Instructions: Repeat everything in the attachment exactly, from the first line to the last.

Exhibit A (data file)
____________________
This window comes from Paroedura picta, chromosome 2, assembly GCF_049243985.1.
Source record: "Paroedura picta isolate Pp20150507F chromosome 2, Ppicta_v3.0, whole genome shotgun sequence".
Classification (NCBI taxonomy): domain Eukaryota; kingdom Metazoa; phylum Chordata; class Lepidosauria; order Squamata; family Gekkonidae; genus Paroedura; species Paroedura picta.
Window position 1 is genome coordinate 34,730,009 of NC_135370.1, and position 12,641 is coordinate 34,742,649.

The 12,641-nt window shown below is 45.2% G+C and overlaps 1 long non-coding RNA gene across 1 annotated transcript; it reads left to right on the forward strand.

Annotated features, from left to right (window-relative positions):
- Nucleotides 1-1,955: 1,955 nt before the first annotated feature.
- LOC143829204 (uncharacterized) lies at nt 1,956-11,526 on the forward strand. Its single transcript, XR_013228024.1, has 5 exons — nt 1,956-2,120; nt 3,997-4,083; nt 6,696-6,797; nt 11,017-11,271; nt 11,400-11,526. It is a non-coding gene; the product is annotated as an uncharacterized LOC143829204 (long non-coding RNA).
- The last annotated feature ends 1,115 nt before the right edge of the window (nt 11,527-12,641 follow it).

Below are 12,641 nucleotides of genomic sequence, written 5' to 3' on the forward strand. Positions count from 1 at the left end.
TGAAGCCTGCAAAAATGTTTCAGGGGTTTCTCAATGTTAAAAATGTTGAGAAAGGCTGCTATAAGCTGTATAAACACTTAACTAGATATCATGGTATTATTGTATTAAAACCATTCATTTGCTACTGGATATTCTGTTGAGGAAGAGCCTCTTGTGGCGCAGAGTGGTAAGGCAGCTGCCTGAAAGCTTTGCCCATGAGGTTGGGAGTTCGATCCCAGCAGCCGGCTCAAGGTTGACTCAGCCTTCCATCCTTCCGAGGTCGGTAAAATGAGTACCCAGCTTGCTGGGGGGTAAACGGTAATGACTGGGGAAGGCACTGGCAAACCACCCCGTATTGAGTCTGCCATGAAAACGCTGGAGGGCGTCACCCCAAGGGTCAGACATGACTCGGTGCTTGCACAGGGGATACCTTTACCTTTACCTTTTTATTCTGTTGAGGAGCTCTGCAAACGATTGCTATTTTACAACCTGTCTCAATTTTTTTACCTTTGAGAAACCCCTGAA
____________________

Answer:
This window comes from Paroedura picta, chromosome 2, assembly GCF_049243985.1.
Source record: "Paroedura picta isolate Pp20150507F chromosome 2, Ppicta_v3.0, whole genome shotgun sequence".
Classification (NCBI taxonomy): domain Eukaryota; kingdom Metazoa; phylum Chordata; class Lepidosauria; order Squamata; family Gekkonidae; genus Paroedura; species Paroedura picta.
Window position 1 is genome coordinate 34,730,009 of NC_135370.1, and position 12,641 is coordinate 34,742,649.

The 12,641-nt window shown below is 45.2% G+C and overlaps 1 long non-coding RNA gene across 1 annotated transcript; it reads left to right on the forward strand.

Annotated features, from left to right (window-relative positions):
- Nucleotides 1-1,955: 1,955 nt before the first annotated feature.
- LOC143829204 (uncharacterized) lies at nt 1,956-11,526 on the forward strand. Its single transcript, XR_013228024.1, has 5 exons — nt 1,956-2,120; nt 3,997-4,083; nt 6,696-6,797; nt 11,017-11,271; nt 11,400-11,526. It is a non-coding gene; the product is annotated as an uncharacterized LOC143829204 (long non-coding RNA).
- The last annotated feature ends 1,115 nt before the right edge of the window (nt 11,527-12,641 follow it).

Below are 12,641 nucleotides of genomic sequence, written 5' to 3' on the forward strand. Positions count from 1 at the left end.
TGAAGCCTGCAAAAATGTTTCAGGGGTTTCTCAATGTTAAAAATGTTGAGAAAGGCTGCTATAAGCTGTATAAACACTTAACTAGATATCATGGTATTATTGTATTAAAACCATTCATTTGCTACTGGATATTCTGTTGAGGAAGAGCCTCTTGTGGCGCAGAGTGGTAAGGCAGCTGCCTGAAAGCTTTGCCCATGAGGTTGGGAGTTCGATCCCAGCAGCCGGCTCAAGGTTGACTCAGCCTTCCATCCTTCCGAGGTCGGTAAAATGAGTACCCAGCTTGCTGGGGGGTAAACGGTAATGACTGGGGAAGGCACTGGCAAACCACCCCGTATTGAGTCTGCCATGAAAACGCTGGAGGGCGTCACCCCAAGGGTCAGACATGACTCGGTGCTTGCACAGGGGATACCTTTACCTTTACCTTTTTATTCTGTTGAGGAGCTCTGCAAACGATTGCTATTTTACAACCTGTCTCAATTTTTTTACCTTTGAGAAACCCCTGAA